Relationship IQ’s four interns (Sam Fiallo, Melissa Labnow, Jordan Smith and Carissa Coronado) await freshman visitors to their table at the 2019 Waves Expo on Alumni Park during New Student Orientation week. The four women worked for the program to provide peer support regarding all types of relationships. Photo courtesy of Melissa Labnow
Pepperdine’s Relationship IQ program serves as a support network for students to develop the relational skills necessary to navigate friendships and relationships. Four Relationship IQ interns spoke from their internship — and personal — experience, giving insight into ways they maintain healthy relationships.
Every day, the rock outside the Caf is different. I’ve joked that the foundation underneath is probably tiny under all the stacked layers of paint.
This is how I saw myself: a small rock. Every day, a new experience in a new relationship gave me a new layer of paint. I relied on my suitemate, my friend in class or that boy to tell me who I was. If he didn’t want to date me, I must be ugly. If I made them laugh, I must be hilarious. If she got a better grade than me, I must be stupid. I built these layers of myself that would get painted over by a new interaction the next day.
Paint is pretty, and relationships with people should provide perspective on how others see you. But don’t forget about the rock. Don’t forget that only God knows who you truly are, and that can never be washed away.
Reflecting on my two years as a Relationship IQ intern, several topics and conversations have resonated with my life. However, there is one topic that came at a time when I desperately needed help in my romantic relationship: the Pain and Peace Cycles.
The Pain Cycle refers to a pattern of negative feelings and coping styles that we tend to find ourselves stuck in when we are in conflict with others. Conversely, the Peace Cycle is a healthy pattern of thoughts and coping behavior.
I realized that in past and current relationships, I had adopted more Pain Cycle responses. When conflict arose in my relationships, I tended to let my feelings of inadequacy and insecurity ignite my coping behaviors of self-shaming and [of] controlling my significant other. This led to my significant other adopting negative feelings and coping mechanisms, and the cycle continued.
Learning about healthy ways to cope with emotions during conflict is a crucial skill and has led to a more mature version of myself in romantic relationships.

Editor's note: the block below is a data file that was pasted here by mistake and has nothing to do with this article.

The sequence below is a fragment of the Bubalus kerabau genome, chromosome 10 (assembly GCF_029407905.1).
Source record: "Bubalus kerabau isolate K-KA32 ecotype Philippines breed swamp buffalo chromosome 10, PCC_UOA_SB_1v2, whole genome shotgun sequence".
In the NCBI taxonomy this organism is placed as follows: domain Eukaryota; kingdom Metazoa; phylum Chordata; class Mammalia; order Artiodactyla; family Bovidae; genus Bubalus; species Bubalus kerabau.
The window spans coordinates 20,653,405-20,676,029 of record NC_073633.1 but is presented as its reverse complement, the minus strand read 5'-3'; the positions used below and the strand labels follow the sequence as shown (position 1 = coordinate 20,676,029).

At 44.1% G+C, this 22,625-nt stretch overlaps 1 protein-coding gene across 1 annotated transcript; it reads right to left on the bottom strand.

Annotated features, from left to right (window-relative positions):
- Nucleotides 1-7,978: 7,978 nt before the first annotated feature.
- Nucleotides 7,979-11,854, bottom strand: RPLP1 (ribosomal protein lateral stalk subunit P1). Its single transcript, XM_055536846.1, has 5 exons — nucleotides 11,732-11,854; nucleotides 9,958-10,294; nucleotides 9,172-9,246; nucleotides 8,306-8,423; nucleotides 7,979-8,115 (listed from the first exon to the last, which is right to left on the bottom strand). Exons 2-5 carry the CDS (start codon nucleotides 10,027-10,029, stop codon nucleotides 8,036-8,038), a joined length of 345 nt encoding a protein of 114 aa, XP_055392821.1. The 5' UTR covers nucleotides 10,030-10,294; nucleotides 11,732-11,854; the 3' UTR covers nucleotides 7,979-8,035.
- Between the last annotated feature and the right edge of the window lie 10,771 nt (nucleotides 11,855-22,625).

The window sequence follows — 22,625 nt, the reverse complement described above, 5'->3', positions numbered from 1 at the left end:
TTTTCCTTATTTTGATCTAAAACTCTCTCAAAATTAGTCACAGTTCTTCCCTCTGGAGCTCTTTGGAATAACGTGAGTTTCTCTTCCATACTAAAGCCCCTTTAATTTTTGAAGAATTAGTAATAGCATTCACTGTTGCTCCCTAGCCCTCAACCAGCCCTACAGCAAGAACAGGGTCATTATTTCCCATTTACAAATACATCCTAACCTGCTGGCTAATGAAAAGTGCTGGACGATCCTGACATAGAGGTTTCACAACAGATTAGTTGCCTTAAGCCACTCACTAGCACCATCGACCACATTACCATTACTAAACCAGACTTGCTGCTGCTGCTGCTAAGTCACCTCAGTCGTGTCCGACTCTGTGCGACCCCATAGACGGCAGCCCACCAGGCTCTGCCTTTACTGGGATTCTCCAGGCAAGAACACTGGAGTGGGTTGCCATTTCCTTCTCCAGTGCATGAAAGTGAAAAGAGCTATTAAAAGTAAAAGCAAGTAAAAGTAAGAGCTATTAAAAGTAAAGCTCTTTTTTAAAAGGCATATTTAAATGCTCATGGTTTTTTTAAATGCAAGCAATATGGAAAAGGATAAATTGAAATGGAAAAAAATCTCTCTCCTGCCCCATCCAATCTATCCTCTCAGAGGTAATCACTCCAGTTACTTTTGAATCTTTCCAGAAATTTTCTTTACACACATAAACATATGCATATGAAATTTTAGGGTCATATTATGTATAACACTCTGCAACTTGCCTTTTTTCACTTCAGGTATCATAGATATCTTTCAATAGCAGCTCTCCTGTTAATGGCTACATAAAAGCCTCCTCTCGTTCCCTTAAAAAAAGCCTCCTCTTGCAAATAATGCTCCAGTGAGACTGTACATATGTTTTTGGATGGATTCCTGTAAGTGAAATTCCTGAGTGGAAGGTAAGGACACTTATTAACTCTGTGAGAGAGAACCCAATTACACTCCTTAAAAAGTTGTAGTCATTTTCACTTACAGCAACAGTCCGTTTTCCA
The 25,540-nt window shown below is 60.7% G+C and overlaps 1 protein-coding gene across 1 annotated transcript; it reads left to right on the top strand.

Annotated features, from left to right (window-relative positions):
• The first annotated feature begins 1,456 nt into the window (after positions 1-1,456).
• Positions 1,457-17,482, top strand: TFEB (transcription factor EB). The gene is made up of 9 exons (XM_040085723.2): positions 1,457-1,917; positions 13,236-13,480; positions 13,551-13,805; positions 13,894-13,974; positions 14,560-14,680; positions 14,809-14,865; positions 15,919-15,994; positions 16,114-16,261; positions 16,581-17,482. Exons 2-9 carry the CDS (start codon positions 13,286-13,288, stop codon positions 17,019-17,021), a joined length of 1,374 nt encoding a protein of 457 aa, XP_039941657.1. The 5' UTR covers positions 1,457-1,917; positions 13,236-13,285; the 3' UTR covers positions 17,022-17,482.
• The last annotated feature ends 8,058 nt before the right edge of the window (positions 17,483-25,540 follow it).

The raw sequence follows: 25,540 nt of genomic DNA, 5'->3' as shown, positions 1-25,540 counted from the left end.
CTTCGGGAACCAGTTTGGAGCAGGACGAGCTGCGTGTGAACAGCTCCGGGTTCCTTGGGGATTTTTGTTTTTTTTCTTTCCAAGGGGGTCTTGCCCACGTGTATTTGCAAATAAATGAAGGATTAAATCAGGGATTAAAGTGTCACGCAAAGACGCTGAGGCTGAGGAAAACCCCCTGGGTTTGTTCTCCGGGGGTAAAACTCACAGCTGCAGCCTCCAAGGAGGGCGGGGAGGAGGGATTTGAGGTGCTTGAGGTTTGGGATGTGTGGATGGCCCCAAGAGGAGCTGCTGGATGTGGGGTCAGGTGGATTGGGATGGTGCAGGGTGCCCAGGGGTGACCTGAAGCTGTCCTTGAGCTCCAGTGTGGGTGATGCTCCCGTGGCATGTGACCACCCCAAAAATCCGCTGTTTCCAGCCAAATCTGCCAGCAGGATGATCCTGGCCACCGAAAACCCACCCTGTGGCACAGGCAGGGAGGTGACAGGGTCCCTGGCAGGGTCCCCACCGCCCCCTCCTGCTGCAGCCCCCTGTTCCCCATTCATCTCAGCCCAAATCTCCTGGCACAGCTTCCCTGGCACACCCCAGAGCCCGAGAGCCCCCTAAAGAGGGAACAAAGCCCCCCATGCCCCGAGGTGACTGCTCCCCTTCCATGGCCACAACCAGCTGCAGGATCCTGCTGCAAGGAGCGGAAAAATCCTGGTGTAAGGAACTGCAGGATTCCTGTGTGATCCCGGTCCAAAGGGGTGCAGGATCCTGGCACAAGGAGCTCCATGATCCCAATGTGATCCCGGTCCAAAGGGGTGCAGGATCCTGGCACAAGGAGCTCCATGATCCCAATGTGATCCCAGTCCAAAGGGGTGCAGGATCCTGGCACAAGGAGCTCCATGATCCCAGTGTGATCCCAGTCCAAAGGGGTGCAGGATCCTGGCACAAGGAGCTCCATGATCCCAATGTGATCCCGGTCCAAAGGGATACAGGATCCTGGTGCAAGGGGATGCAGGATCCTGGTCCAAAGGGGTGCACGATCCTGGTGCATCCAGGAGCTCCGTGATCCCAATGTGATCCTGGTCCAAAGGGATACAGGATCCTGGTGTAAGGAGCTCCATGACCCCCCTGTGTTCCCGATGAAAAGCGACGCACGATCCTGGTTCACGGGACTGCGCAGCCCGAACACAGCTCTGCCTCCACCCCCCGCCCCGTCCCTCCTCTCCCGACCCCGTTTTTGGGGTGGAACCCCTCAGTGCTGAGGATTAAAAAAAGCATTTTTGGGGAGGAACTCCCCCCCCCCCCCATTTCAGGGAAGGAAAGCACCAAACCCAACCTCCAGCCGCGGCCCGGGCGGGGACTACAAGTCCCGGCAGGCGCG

Being a senior does not mean that I have all the answers, especially about relationships, but it does mean that I have learned a lot while at Pepperdine. I have come to know more about myself, including the fact that I avoid conflict whenever possible.
One of the most important things I have learned is that conflict is essential for communication, one of the fundamental aspects of healthy relationships. Say your roommate’s loud music bothers you, your significant other never asks about your day, or your parents don’t trust you to make decisions and countless other possible conflicts. If you do not address that thing that pushes your personal boundaries, it will start to affect how you perceive that person and the relationship, and even possibly begin to change how you treat them … when they have no idea why.
While it seems counterintuitive, bringing up a conflict can show how much you respect them because you care enough about them to work on the relationship.
My takeaway from relationships in college is that it’s OK to have certain friends for specific things. Some friends are the ones you go to a movie with, others are the ones you have deep conversations about philosophy or religion with, and then you have the people you hang out with if you want to sit around all day and watch “The Office.” No one person can be the person to fill every relational need.
Keeping that in mind, you should not expect your friends to be able to carry every part of what you need from a relationship. And more than that, don’t pressure yourself to be everything to your friends! Be the friend God made you to be in that specific relationship. For instance, don’t force yourself into a “deep conversation” role when you might actually fit best in a “going to the movies” role for that friend. Be content in knowing you can’t be everything for other people.
Apply to be a Relationship IQ intern for the 2020-2021 school year on the Relationship IQ website.
Follow the Graphic on Twitter: @PeppGraphic
Email the Graphic: PeppGraphicMedia@gmail.com